An aerial view of small farmers feilds being irrigated during the dry season in the Ruaha catchment, Tanzania.
Flying at 10,000 feet over Tanzania can give you a unique perspective on the country’s landscapes. On a recent flight over the Nguru Mountains, our pilot told us how he’d watched first-hand over the last 30 years as the region’s forests have retreated, soil has eroded, and rivers have grown murkier, all largely due to unfettered agricultural expansion. And that’s a big part of the reason my colleagues and I were there.
We were together in the Southern Highlands on a scoping journey for the CARE-WWF Alliance, learning from governmental, community, and agricultural leaders and identifying sustainable agricultural policies and practices that can conserve biodiversity and natural resources while creating jobs and food for vulnerable women and men.
James Beard, WWF and Rafael A Grillo Avila, Environmental Defense Fund
If international aviation were a country, it would be a global top ten carbon emitter, with emissions expected to triple or quadruple by 2040. This is why the International Civil Aviation Organization (ICAO) has agreed to cap net carbon emissions from international aviation at 2020 levels.
ICAO aims to achieve this goal through technical and operational measures; carbon pricing through market-based measures (MBM’s); and biofuels. Many airlines see biofuels as a “silver bullet” for meeting their carbon goals. Already over 40 airlines have flown over 600,000 biofuel-powered flights.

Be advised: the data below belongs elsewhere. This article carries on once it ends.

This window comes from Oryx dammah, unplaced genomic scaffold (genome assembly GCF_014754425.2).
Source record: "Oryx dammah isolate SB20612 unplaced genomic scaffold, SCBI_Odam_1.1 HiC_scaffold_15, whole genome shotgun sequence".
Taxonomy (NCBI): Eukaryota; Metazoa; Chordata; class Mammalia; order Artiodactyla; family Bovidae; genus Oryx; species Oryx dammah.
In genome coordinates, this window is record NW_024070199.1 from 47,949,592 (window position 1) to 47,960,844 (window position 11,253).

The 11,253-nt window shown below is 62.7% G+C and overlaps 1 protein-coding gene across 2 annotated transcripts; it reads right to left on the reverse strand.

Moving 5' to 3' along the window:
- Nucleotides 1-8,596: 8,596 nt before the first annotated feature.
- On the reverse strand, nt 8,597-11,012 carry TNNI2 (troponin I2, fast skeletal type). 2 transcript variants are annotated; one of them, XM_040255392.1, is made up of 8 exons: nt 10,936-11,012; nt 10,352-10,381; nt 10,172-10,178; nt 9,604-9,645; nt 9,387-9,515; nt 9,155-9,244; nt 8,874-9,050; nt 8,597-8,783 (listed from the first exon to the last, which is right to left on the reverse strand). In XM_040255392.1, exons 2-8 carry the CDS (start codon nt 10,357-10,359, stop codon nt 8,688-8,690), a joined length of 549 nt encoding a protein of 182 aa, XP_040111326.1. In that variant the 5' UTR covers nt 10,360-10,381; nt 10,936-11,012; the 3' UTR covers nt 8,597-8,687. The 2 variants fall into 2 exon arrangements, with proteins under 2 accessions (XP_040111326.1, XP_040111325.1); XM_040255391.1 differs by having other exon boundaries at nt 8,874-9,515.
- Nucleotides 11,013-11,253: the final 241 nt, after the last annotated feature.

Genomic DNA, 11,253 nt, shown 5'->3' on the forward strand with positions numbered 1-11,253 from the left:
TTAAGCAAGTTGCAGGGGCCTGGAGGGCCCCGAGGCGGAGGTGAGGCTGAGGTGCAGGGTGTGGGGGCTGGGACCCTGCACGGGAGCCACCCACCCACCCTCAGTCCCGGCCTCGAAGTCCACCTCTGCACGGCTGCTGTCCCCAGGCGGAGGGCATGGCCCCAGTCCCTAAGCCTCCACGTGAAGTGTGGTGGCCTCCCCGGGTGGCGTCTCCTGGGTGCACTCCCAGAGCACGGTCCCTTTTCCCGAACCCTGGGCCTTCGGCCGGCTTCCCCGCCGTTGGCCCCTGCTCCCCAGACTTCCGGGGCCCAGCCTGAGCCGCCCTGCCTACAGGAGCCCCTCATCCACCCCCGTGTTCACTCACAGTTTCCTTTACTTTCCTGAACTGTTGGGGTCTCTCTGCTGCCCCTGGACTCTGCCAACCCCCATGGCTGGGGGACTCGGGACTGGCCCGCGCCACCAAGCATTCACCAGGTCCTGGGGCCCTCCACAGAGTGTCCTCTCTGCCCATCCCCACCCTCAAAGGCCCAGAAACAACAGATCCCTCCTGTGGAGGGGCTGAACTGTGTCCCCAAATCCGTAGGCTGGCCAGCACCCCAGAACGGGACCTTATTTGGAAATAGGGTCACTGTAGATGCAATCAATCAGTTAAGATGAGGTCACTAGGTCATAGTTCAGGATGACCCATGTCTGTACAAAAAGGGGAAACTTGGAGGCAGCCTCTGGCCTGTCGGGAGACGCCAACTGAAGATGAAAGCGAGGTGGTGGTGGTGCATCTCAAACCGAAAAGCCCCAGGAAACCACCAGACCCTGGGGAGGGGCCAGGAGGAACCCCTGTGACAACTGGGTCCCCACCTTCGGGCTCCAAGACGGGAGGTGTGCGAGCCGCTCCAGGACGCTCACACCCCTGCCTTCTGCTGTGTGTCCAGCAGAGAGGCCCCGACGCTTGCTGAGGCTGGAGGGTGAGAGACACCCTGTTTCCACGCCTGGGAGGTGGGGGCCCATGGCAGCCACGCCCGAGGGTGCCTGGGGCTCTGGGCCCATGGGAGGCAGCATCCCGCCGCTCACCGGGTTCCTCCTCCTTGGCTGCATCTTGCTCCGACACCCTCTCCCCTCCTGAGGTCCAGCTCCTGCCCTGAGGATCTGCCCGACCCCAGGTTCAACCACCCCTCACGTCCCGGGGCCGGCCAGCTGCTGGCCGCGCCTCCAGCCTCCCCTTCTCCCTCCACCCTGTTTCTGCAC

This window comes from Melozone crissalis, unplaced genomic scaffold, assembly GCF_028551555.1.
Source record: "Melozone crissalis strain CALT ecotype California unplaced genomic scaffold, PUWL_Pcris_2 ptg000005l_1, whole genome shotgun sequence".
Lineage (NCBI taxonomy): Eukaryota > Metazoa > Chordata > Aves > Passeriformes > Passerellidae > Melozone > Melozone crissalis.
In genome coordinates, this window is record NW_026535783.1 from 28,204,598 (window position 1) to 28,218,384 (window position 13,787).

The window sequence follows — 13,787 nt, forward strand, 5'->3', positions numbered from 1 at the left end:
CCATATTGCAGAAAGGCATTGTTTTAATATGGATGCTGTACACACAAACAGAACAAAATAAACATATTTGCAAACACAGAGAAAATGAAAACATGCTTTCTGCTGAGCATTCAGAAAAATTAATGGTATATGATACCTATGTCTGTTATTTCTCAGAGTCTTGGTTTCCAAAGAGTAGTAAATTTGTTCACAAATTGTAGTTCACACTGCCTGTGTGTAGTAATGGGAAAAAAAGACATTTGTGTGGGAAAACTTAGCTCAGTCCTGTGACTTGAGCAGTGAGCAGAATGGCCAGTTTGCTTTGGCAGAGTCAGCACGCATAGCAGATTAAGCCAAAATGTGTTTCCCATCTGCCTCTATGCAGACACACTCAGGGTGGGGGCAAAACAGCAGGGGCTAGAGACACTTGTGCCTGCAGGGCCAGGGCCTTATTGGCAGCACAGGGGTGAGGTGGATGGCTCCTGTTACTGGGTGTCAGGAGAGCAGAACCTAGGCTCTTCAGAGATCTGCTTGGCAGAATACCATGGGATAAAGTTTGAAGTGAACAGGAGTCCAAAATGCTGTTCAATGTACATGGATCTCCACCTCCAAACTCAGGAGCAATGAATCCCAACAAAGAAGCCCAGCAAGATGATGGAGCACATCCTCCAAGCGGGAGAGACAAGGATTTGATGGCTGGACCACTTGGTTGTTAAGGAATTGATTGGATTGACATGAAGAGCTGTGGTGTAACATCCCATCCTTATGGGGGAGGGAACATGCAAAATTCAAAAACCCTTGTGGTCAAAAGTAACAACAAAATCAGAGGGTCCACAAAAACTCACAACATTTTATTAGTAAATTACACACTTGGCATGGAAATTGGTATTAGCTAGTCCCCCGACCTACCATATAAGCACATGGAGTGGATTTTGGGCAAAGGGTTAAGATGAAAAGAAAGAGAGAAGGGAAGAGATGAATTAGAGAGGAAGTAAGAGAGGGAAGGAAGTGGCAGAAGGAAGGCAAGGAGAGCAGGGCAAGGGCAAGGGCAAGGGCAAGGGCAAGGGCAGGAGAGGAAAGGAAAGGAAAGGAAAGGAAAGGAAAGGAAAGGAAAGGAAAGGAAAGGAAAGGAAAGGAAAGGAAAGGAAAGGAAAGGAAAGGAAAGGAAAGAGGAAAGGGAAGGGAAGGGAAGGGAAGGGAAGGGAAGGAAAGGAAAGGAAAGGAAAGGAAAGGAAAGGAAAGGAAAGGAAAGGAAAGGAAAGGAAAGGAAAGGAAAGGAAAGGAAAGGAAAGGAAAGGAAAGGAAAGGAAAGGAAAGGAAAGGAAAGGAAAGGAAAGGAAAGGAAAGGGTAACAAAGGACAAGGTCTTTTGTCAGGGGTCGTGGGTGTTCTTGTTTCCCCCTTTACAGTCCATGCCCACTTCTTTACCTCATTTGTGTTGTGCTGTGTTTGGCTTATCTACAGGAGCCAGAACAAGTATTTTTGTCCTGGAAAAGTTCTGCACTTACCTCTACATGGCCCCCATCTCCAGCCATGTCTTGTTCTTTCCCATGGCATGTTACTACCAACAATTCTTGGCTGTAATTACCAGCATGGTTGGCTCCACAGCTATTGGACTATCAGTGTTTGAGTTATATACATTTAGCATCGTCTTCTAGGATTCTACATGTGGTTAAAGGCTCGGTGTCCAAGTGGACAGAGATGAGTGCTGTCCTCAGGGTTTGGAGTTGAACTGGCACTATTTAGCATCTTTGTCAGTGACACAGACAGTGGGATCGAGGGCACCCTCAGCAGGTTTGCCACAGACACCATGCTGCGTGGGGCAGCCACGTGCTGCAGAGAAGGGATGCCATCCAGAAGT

WWF and Sedex released a brief for World Water Day examining corporate water risks, and of the many important take-aways, the one that sticks with me most is this: Even if a business is highly water efficient or uses a relatively small amount of water, they may still be at risk.
This is counter-intuitive in the extreme, and clearly it is a message that hasn’t sunk in with most suppliers. To help get your head around this, let’s take a look at a very specific example: the Kafue Flats.
One of the most significant challenges facing this generation is how we provide food, fiber and fuel for 9 billion people across the globe by 2050, while conserving finite natural resources.
Finding science-based solutions to sustainable food production is a complex and difficult task, one that requires collaboration and cooperation among all of us. One of the key steps is defining the sustainability framework, definitions, indicators and metrics for sustainable agriculture and food systems that can measure our continuous progress.
In the second installment of our Balancing Act interview series with corporate sustainability leaders, we asked Steve Peterson, director of sourcing and sustainability at General Mills to discuss how integrating sustainability into their business has changed the company, the industry, and how they are impacted by and responding to environmental issues like resource scarcity.
Nestled in the Yellow Sea just off the Northeast coast of China lies a tiny patch of land called Zhangzi Island. Looking out the window of the ferry boat, the smog from Dalian recedes in the background and for the first time in three days, I see blue sky. The island appears in the distance, peppered with wind turbines and solar panels.
The world has never seen economic growth at a rate currently happening in China. Having surpassed Japan in 2011, it’s quickly become the world’s second largest economy and its GDP continues to expand (though ebbing in recent years).
I’m just back from a 10-day visit to China and can attest to this growth. Industrial cranes fill the skylines from Beijing to Dalian to Wuhan, construction vehicles clog traffic patterns, pollution billows into the air. So much that China is responsible for a quarter of the world’s greenhouse gas emissions.